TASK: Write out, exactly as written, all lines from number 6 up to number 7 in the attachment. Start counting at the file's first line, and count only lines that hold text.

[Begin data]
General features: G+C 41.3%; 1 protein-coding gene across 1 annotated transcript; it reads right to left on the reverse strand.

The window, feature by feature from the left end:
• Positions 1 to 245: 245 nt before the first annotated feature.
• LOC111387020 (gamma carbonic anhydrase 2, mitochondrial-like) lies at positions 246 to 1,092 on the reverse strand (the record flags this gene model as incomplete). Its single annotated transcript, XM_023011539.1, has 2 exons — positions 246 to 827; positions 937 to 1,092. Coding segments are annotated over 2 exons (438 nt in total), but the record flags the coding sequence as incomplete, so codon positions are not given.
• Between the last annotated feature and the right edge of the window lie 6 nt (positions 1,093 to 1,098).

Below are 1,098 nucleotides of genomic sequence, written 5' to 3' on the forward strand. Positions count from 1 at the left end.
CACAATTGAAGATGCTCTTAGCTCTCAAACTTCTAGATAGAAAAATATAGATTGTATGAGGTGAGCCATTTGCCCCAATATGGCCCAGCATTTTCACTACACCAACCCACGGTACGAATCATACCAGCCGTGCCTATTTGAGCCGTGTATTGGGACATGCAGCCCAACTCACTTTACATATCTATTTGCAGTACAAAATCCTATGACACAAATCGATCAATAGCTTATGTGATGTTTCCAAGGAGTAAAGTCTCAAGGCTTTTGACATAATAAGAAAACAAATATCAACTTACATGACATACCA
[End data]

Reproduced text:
Below are 1,098 nucleotides of genomic sequence, written 5' to 3' on the forward strand. Positions count from 1 at the left end.
CACAATTGAAGATGCTCTTAGCTCTCAAACTTCTAGATAGAAAAATATAGATTGTATGAGGTGAGCCATTTGCCCCAATATGGCCCAGCATTTTCACTACACCAACCCACGGTACGAATCATACCAGCCGTGCCTATTTGAGCCGTGTATTGGGACATGCAGCCCAACTCACTTTACATATCTATTTGCAGTACAAAATCCTATGACACAAATCGATCAATAGCTTATGTGATGTTTCCAAGGAGTAAAGTCTCAAGGCTTTTGACATAATAAGAAAACAAATATCAACTTACATGACATACCA